The toxic notion of cultural appropriation breathes new life into old racist attitudes

The toxic notion of cultural appropriation breathes new life into old racist attitudes
© Getty Images

Sen. Elizabeth WarrenElizabeth Ann WarrenSteyer calls on DNC to expand polling criteria for debates Gabbard hits DNC over poll criteria for debates The Hill's Campaign Report: Democratic field begins to shrink ahead of critical stretch MORE (D-Mass.), who has rather famously claimed Native American ancestry, recently revealed the results of a DNA test that seemed to confirm her claim. President TrumpDonald John TrumpDavid Axelrod after Ginsburg cancer treatment: Supreme Court vacancy could 'tear this country apart' EU says it will 'respond in kind' if US slaps tariffs on France Ginsburg again leaves Supreme Court with an uncertain future MORE has repeatedly mocked Sen.Warren’s claim, calling her “Pocahontas” and even promising to donate one million dollars to the charity of Warren’s choosing if she could prove she was “an Indian.”

How did we get to this point in our culture and conversation where this seemed like a good idea to Warren? Who would think it is appropriate to use genetic tests to determine our membership in racial or ethnic groups?

ADVERTISEMENT

One might have reasonably assumed that someone like Warren would find the premises of such an exercise in blood purity repugnant. In any case, the Cherokee Nation quickly released a statement addressing some of the obvious problems with Warren’s vulgar display, pointing out first: “A DNA test is useless to determine tribal citizenship.”

The statement goes on to add that “Senator Warren is undermining tribal interests with her continued claims of tribal heritage.” Well, that didn’t go as planned. As a matter of course, observers began to ask whether Warren’s was an act of cultural appropriation.

But the idea of cultural appropriation is itself based on the same mistaken premises that led Warren to her bizarre and embarrassing blood quantum test. The idea that culture is something susceptible to appropriation assumes that culture can be (and is, as a matter of fact) owned by a particular group, defined by membership in a racial or ethnic group. Such membership is, in turn, ostensibly defined by objective blood or DNA factors, a standard that pretty obviously encourages — better yet, constitutes — the merest racism. 

Fundamentally, cultural appropriation requires us to believe that culture is a dead thing, However, culture is a living thing, forever changing and blending with other cultures at its margins. Cultures have never been hermetically sealed from one another, self-contained and exclusive of outside influences. Each one is necessarily a mixture or an agglomeration of its influences. A culture doesn’t spring to life fully formed, a platonic ideal that generated itself from nothing.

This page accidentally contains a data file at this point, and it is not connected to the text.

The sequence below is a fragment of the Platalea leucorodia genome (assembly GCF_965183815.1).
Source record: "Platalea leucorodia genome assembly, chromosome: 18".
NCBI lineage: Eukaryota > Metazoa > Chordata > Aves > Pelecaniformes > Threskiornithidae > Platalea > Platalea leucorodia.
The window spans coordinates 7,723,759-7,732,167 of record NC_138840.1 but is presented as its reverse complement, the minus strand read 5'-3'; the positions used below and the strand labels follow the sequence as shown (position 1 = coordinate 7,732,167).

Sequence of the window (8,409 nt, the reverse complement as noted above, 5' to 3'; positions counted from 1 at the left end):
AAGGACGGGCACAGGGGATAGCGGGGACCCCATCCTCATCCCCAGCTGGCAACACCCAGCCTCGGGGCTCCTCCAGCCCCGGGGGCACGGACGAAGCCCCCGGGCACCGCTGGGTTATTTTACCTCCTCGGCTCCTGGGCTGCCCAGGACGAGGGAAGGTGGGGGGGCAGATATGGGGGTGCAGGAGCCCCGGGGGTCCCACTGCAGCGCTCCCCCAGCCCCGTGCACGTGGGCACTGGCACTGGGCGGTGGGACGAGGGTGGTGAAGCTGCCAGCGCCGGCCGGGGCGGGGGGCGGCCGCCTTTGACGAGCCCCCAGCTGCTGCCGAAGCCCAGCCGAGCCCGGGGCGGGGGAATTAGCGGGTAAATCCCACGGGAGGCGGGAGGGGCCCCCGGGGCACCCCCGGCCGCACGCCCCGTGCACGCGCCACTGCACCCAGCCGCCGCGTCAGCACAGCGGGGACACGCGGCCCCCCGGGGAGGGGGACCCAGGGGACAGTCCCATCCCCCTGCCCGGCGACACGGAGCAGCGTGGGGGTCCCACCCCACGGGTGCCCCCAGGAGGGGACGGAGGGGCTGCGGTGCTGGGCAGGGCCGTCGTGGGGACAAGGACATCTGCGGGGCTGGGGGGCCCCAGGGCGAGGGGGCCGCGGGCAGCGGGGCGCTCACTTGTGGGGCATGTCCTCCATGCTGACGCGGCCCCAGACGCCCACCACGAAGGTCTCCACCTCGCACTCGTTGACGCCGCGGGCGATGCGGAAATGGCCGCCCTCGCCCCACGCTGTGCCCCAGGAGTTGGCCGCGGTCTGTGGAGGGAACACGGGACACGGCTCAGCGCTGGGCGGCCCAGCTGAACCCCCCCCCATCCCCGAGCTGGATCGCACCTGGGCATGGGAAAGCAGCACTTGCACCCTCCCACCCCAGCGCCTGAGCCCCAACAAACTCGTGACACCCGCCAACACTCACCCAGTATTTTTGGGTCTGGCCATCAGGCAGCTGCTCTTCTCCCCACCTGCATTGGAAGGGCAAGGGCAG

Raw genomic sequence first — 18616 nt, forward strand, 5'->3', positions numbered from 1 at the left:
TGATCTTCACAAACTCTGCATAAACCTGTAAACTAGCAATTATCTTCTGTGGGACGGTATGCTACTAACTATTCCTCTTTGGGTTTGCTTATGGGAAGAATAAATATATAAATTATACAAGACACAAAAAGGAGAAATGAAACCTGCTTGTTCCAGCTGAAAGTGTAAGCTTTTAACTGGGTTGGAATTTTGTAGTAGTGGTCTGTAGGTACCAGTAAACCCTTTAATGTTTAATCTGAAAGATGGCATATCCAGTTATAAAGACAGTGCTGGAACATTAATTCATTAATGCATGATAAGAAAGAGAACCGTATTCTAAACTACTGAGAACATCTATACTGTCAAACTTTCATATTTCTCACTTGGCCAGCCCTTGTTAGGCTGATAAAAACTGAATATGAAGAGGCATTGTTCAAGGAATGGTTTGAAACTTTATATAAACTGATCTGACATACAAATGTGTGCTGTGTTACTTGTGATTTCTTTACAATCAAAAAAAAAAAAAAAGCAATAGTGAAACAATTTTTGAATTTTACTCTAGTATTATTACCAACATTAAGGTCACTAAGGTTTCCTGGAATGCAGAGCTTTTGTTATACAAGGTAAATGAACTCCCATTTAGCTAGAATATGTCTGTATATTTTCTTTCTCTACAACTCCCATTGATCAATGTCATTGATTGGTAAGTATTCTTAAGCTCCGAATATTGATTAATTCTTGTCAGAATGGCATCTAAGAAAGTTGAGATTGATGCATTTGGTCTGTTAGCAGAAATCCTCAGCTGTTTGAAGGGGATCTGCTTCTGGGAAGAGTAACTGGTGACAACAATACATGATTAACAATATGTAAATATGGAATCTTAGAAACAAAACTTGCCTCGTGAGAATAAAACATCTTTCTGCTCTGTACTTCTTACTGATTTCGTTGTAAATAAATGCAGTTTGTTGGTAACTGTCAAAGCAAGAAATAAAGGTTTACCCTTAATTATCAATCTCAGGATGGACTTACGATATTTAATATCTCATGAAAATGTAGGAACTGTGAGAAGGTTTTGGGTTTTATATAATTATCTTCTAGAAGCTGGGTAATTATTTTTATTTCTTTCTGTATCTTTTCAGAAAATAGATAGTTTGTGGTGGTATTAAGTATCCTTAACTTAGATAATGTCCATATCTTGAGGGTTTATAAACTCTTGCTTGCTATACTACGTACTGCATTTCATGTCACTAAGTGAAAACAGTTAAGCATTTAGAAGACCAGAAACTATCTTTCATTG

The idea of cultural appropriation presents a demarcation problem: Where are we to draw the line that separates permissible from impermissible behavior? Is it permissible for a white American to practice yoga or become a rapper? Perhaps a Cinco de Mayo party is an example of impermissible cultural appropriation, or maybe it depends on how many people of Mexican heritage are participating. Any rules that attempt to distinguish cases, to map lines of demarcation are sure to be arbitrary and absurd.

When people treat other cultures with derision and disrespect, the problem is not cultural appropriation but cruelty, hatred and racism. A simpler lesson is, in such cases, called for: Don’t be a jerk. Treat people with respect, as autonomous equals with valuable lessons to impart about who they are, where they’re from, and what’s important to them. Genuine liberalism is and always has been a cosmopolitan philosophy based on the idea that we’re all human beings and citizens of the world, much more alike than we are different.

Just as there is no such thing as a pure race or ethnic group, so are there no pure cultures, unmixed with others, their essence uncorrupted. The toxic notion of cultural appropriation breathes new life into old racist attitudes, discouraging us from finding new opportunities for cross-cultural dialogue and exchange.

Our small-minded, parochial and plain ridiculous worries about cultural appropriation are robbing us of both opportunities to learn from and simply have fun with each other.

American society needs more cultural appropriation, more acceptance of other cultures and more blending with them. A free, open and pluralistic society encourages and celebrates a wide range of cultural practices, aware that we all stand to benefit tremendously through the free interplay or values and traditions.

David S. D'Amato is an attorney, an expert policy advisor at both the Future of Freedom Foundation and the Heartland Institute, and a columnist at the Cato Institute's Libertarianism.org.